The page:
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New Zealand has just spent another day on the edge.

After the frightening news that young people had been at potential super-spreader locations — a church, a large school and a casino — came indications yesterday that the Covid-19 Delta variant might not have been in the community that long.

It might still be possible to surround the cases as well as breaking the lines of transmission. Lockdown is, of course, pivotal to that.

In turn, lockdowns depend on compliance. Leaky lockdowns create the channels for further spread.

How much will New Zealanders, the "team of five million", co-operate to eliminate the scourge this time around?

So far so good.

Most New Zealanders try to do the right thing in a crisis. That then creates momentum, a herd effect that pulls others along.

This country has also been spared long periods of repeated lockdowns, conditions which create lockdown fatigue and unwillingness to collaborate.

Nevertheless, it has been hard for the assiduous QR scanners when they have stood out as the exception rather than the norm, fastidiously scanning while others walk right past.

Mask wearing on city, regional and national bus services has been deteriorating.

As well, people have become increasingly lackadaisical about being tested when ill.

In contrast, mask-wearing on planes pushed by the airlines and freely available masks has been impressive.

The nation’s thanks should go to the infected 58-year-old man who travelled to the Coromandel. The alarm was raised on this outbreak sooner than might otherwise have occurred because he decided to be tested. Even a day or two makes a big difference under Delta.

New South Wales, rightly, is being held up as the cautionary tale. Not only did Sydney lock down "late and slow" but compliance there has been poor. The march and mingling of the disaffected, social gatherings galore and overall slackness destroyed the chance to contain this ever-worsening epidemic.

New Zealanders, though, seem to be complying with the basic rules of lockdown in sufficient numbers that make the blatant rule breakers stand out.

This critical mass cajoles and encourages compliance from others who might be reluctant to co-operate. New Zealanders, faced with such high stakes, are also proving willing to dob-in.

The communication competence of the Prime Minister and relatively consistent and simpler messaging also helps.

By contrast, for example, hardware stores are considered essential services in Sydney but not in Melbourne. That is just one example of how the rules across the Tasman are more complex.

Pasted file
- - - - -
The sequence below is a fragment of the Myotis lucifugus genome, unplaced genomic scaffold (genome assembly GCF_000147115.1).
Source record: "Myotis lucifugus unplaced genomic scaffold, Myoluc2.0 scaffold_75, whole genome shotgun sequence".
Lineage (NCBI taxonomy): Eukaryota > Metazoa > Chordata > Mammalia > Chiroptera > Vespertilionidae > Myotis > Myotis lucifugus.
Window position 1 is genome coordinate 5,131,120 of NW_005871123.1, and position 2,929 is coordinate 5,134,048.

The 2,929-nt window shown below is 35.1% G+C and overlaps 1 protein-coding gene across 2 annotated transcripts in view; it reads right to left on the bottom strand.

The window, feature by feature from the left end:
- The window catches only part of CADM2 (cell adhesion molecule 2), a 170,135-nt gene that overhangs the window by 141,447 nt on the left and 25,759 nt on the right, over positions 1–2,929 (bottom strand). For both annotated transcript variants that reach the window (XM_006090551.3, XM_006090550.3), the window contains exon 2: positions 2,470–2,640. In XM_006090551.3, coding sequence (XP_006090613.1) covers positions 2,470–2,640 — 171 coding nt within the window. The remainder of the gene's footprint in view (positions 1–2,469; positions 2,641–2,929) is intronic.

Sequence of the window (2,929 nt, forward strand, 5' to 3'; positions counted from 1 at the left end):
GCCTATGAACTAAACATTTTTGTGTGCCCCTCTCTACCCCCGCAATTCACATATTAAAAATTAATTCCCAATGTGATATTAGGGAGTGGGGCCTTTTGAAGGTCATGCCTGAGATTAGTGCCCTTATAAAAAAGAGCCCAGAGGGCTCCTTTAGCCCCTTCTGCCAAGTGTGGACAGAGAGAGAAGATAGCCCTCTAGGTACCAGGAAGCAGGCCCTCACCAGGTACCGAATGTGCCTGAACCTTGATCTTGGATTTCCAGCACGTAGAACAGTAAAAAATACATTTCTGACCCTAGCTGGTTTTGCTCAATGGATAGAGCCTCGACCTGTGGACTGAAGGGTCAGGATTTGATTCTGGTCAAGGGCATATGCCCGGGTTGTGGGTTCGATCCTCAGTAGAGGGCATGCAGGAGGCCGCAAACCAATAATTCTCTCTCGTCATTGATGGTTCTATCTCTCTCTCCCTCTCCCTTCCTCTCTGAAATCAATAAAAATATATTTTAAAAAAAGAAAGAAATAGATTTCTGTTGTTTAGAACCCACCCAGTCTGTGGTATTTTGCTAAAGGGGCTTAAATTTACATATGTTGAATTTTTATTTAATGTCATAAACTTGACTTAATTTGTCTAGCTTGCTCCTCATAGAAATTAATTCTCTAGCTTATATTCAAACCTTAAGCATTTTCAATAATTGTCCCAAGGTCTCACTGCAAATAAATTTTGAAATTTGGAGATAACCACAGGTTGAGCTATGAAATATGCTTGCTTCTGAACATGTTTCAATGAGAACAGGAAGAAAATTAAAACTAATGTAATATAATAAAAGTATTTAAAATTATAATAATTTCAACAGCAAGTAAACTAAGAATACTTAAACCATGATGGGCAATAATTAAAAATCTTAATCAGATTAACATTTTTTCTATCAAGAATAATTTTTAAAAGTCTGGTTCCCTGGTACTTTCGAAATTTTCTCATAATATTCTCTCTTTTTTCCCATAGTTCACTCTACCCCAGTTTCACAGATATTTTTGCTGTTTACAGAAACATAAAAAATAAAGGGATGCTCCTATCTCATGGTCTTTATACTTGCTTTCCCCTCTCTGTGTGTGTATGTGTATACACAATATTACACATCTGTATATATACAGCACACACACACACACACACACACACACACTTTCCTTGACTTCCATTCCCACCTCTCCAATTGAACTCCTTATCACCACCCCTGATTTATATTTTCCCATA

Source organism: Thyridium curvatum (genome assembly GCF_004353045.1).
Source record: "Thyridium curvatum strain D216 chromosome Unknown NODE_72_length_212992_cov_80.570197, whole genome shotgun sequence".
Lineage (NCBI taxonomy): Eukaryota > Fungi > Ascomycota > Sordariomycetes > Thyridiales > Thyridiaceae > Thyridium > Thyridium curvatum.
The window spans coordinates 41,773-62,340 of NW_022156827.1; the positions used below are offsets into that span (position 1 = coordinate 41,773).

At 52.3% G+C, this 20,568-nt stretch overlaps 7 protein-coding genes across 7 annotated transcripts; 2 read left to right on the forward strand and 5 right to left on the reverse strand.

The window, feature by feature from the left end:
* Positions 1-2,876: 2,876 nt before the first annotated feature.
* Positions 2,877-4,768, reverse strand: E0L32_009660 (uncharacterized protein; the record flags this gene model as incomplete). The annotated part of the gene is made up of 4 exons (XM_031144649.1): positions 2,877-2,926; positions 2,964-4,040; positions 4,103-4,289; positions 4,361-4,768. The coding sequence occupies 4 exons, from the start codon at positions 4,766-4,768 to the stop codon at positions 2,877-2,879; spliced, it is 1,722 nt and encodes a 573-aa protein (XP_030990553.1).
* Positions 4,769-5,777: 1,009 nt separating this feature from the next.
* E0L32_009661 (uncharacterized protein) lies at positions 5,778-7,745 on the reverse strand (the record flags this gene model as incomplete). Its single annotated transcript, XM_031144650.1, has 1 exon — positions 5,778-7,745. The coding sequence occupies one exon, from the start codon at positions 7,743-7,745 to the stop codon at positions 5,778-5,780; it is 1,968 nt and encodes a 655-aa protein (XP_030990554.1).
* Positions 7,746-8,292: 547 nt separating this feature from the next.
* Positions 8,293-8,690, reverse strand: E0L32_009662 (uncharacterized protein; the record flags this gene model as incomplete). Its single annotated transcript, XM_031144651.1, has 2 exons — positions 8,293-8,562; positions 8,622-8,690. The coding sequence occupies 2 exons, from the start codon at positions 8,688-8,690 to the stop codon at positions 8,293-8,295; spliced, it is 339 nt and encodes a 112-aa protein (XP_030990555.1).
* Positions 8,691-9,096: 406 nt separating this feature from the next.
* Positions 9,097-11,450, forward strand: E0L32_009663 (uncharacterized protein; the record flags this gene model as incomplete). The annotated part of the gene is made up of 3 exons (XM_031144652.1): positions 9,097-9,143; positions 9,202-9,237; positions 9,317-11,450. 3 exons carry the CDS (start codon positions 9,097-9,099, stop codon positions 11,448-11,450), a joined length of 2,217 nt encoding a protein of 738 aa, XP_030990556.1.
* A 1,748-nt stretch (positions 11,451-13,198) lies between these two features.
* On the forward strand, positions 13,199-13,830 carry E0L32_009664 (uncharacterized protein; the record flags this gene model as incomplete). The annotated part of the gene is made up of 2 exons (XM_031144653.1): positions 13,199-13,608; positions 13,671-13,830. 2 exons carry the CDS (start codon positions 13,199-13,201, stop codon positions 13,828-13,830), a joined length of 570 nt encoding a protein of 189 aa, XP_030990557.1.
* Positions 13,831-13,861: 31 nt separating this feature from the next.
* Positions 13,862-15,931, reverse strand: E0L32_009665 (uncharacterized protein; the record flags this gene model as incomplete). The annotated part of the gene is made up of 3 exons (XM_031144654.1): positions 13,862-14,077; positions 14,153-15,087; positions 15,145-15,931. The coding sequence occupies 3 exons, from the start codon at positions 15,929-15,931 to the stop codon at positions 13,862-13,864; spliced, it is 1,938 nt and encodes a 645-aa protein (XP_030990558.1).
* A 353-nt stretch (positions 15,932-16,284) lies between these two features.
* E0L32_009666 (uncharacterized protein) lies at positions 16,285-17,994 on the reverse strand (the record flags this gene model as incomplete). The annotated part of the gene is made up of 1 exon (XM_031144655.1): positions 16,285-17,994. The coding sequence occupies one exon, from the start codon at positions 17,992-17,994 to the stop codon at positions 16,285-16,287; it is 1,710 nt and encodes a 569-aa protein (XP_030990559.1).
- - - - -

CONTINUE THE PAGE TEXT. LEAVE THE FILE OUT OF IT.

Not that New Zealanders should be smug. Those scan-in rates were appalling. Further, Australia still leads the way with mask-wearing, one of the important defences to airborne aerosol infection.

Because of that means of spread, official Covid instructions are that everyone is asked to wear a mask when leaving home. That is not compulsory, and few are doing so even while mask compliance has stepped up at supermarkets where they are mandated.

The call that masks should be made compulsory for those who work in essential workplaces, like food processors, to wear is also more than just sensible.

The Government and the Ministry of Health, despite the successes so far of previous lockdowns and the widespread support for them, have been too slow and too inflexible in several ways.

New Zealand, in particular, has got away so far with the late vaccination rollout.

We were warned that outbreaks were a matter of when, not if. And so, it came to pass.

We have also been advised incursions will likely be more common once New Zealand begins to open up to the world next year.

Clearly, compliance needs to extend beyond crises if New Zealand is to enjoy Covid-free lifestyles and freedoms.

Much-improved tracing via the app, or on paper for those without the technology, and more frequent Covid testing will be required of us all.

If we get through this outbreak, we will have received an abrupt and salutary warning to do better.

Comments

A good editorial, a shame that you did not write it a month ago when it might have been useful.
You claim that the Govt and the Health Ministry have been "too slow and too inflexible in several ways" but neglect to mention what these are. Seems a bit slack for an editorial on such an important topic.
You do mention the late vaccination roll out as an issue. I suspect you may be intending to indicate this as one of the several failings. If so it is not a well thought out criticism. The vaccination roll out is entirely down to the District Health Boards. Apart from giving them this responsibility, and who else would they give it to, the Govt has not been directly involved.
The rollout was slow because the DHB's are inefficient and and ineffectual but they alone hold responsibility, not the Govt. However, even so you offer recognition that despite the slow start DHB's are now performing extremely well with vaccinations going full steam. I put this down to the dedication of the DHB staff around the country, not DHB management and governance. It takes time for these dinosaurs to build up steam.
Yes it would have been good to be further ahead, but it is what it is.

Anomie, more than lackadaisicality.

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